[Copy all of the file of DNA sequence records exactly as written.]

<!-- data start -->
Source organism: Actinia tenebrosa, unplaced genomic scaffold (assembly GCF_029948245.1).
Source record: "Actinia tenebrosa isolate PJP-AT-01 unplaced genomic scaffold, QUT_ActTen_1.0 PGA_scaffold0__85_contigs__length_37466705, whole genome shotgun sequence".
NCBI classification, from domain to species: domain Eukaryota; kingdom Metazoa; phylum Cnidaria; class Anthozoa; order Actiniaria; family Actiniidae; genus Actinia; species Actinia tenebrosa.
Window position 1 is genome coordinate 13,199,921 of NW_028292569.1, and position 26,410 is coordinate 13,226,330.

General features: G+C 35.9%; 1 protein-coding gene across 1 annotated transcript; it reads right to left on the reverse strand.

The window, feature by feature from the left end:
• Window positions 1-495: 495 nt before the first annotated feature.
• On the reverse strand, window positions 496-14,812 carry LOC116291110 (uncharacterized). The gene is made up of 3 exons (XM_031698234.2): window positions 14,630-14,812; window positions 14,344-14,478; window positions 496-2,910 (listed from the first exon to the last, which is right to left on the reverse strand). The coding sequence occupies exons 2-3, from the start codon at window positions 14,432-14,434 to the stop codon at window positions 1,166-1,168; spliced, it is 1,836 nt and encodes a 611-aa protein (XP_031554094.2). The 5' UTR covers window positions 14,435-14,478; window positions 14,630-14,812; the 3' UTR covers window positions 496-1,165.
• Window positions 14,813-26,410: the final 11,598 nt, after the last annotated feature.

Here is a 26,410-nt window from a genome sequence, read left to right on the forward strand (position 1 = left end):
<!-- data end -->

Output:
Source organism: Actinia tenebrosa, unplaced genomic scaffold (assembly GCF_029948245.1).
Source record: "Actinia tenebrosa isolate PJP-AT-01 unplaced genomic scaffold, QUT_ActTen_1.0 PGA_scaffold0__85_contigs__length_37466705, whole genome shotgun sequence".
NCBI classification, from domain to species: domain Eukaryota; kingdom Metazoa; phylum Cnidaria; class Anthozoa; order Actiniaria; family Actiniidae; genus Actinia; species Actinia tenebrosa.
Window position 1 is genome coordinate 13,199,921 of NW_028292569.1, and position 26,410 is coordinate 13,226,330.

General features: G+C 35.9%; 1 protein-coding gene across 1 annotated transcript; it reads right to left on the reverse strand.

The window, feature by feature from the left end:
• Window positions 1-495: 495 nt before the first annotated feature.
• On the reverse strand, window positions 496-14,812 carry LOC116291110 (uncharacterized). The gene is made up of 3 exons (XM_031698234.2): window positions 14,630-14,812; window positions 14,344-14,478; window positions 496-2,910 (listed from the first exon to the last, which is right to left on the reverse strand). The coding sequence occupies exons 2-3, from the start codon at window positions 14,432-14,434 to the stop codon at window positions 1,166-1,168; spliced, it is 1,836 nt and encodes a 611-aa protein (XP_031554094.2). The 5' UTR covers window positions 14,435-14,478; window positions 14,630-14,812; the 3' UTR covers window positions 496-1,165.
• Window positions 14,813-26,410: the final 11,598 nt, after the last annotated feature.

Here is a 26,410-nt window from a genome sequence, read left to right on the forward strand (position 1 = left end):